The people who did this pulled as much magic from the sex as they did the blood. This definitely smelled like the same necromancy that had killed my friends. I didn’t need to stay in that house. At this point, I had no doubt about the necromancy going on here. I just needed to know where to find the sick bastards who were doing this and put them out of their misery.

I looked around, scouting the area, and noticed that Alex was watching me again. “You feeling okay?” she asked.

It was sweet that she was concerned. “I’m feeling fine, why?”

She just shook her head, muttering under her breath, and turned toward the wood. I pulled out my cell phone to call in the cavalry as I followed her into the woods. I was scrolling through my contacts looking for Qindra’s number when the world grew fuzzy.

Once we crossed the threshold under the boughs, the light dropped away to almost nothing. There was an oppressive feel to the place. There was something wrong all of a sudden and I felt the world shift. I looked over at Alex who was asking me something I couldn’t make out. Then the world started to melt and I fell to my knees, dropping my phone mid-dial. I reached for Gram, hoping I could get my hands on her before it was too late. I face-planted into the forest loam.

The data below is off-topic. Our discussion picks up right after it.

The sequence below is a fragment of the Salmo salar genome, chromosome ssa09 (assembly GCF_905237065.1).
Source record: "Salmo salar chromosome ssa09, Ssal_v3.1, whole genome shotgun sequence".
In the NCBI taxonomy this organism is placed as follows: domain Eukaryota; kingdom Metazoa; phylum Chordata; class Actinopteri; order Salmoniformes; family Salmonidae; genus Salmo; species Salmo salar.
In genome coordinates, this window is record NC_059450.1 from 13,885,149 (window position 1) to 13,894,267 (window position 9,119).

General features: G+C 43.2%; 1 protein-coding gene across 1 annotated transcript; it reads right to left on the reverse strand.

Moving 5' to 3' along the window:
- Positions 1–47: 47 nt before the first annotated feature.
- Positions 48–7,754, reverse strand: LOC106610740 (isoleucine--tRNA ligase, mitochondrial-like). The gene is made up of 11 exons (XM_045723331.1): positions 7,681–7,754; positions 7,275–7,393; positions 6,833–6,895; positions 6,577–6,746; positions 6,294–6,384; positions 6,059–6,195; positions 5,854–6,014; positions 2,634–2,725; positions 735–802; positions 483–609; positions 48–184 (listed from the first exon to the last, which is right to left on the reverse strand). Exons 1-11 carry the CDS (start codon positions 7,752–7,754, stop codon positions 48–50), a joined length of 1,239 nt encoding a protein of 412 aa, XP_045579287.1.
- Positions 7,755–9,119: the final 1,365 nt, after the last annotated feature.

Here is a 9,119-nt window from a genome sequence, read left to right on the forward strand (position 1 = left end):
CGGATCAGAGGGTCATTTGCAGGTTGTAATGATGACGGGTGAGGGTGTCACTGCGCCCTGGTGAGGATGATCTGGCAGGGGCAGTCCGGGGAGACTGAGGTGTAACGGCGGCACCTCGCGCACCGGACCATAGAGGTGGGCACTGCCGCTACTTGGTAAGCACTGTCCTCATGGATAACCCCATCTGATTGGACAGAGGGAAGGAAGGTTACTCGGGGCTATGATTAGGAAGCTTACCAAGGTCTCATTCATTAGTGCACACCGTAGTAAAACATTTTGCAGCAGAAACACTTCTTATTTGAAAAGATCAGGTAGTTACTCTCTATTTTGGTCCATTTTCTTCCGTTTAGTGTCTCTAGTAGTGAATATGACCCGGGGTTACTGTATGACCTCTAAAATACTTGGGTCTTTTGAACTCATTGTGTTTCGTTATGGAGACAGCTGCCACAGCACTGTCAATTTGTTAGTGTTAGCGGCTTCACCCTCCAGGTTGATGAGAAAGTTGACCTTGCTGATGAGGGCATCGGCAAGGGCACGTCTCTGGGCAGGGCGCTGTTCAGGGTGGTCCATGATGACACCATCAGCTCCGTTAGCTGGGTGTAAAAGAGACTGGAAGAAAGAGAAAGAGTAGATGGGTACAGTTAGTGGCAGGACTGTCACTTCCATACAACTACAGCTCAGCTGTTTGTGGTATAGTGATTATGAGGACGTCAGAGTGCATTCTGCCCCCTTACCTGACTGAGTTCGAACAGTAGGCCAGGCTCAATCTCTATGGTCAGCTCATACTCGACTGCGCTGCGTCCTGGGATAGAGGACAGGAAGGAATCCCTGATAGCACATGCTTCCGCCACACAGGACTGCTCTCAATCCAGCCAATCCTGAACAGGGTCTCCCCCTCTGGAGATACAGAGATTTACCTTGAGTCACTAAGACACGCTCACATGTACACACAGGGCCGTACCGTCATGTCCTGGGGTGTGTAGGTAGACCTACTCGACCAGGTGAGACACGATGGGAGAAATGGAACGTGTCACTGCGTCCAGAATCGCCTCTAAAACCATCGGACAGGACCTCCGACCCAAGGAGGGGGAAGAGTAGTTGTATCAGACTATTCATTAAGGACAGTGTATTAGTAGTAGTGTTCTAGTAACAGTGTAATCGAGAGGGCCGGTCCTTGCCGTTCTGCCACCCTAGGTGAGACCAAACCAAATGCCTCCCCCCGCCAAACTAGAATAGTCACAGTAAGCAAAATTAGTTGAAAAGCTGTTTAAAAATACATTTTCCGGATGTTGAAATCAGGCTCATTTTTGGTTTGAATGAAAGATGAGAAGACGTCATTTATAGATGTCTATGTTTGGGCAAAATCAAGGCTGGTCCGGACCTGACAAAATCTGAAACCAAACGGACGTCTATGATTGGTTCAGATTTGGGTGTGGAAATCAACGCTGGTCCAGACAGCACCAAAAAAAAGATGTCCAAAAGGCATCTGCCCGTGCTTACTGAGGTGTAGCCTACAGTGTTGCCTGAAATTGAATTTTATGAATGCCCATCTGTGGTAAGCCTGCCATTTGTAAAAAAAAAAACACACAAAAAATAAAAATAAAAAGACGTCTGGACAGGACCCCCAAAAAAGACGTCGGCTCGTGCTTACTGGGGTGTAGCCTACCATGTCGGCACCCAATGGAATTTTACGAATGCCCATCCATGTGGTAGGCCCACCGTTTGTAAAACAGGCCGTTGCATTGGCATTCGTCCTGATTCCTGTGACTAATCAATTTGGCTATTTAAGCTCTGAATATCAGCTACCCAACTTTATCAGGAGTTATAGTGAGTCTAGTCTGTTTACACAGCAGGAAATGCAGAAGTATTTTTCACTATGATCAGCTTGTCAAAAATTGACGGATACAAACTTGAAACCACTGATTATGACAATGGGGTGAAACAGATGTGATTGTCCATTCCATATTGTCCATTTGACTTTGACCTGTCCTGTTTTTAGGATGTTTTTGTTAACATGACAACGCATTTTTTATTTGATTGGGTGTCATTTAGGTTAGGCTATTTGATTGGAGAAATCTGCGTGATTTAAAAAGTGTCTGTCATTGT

When I woke up I was standing calf deep in ice cold water and muck. I looked out at the open ocean, the tide back a dozen feet or more, and a field of thick mud between it and me. Everything was blurry, like maybe I was drunk, but that one shot shouldn’t have done this. And why couldn’t I move?

I rolled my head to the side and saw Alex, naked as the day she was born, standing on an escarpment to my right. Her feet were nearly level with my head. This would be a dry spot to stand when the tide came back in. Well, for her. Not for me.

Of course, that’s when the cold hit me and I noticed I was naked as well. Naked and tied to a pair of crossed beams. Now I was pissed off.

“What the fuck?” I asked, turning my head take in the rest of my surroundings. My gear was thrown in the muck around me including my Doc Martens. My jeans and other pieces of clothing had been cut off me. And damn it, I liked those jeans—wide enough in the hips without looking like clown pants. The Docs were going to be hell to clean with all that mud and crap caked into the stitching.

I raised my head to Alex and the world spun again.

“Surprised you’re awake,” she said, a mad gleam in her eye. “Of course, you took your sweet time passing out.” She was grousing. “Never saw anyone eat so much of Ma’s pepper jelly and stay upright as long as you did.”

Okay, note to self. Sausage gravy is sacred. Jelly was poisoned.

And it was really good, too.

I turned, looking toward the shore, and saw a semi-circle of old, naked women making their ever-lovin’ slow progress out to us. Well, mostly naked. The muck was deep and they were all wearing hip waders.

“Sewing Circle?” I asked, pointing toward the old women with my chin. I was trying desperately to ignore the pounding that had started in my head. There was something big happening and my runes were telling me it was bad.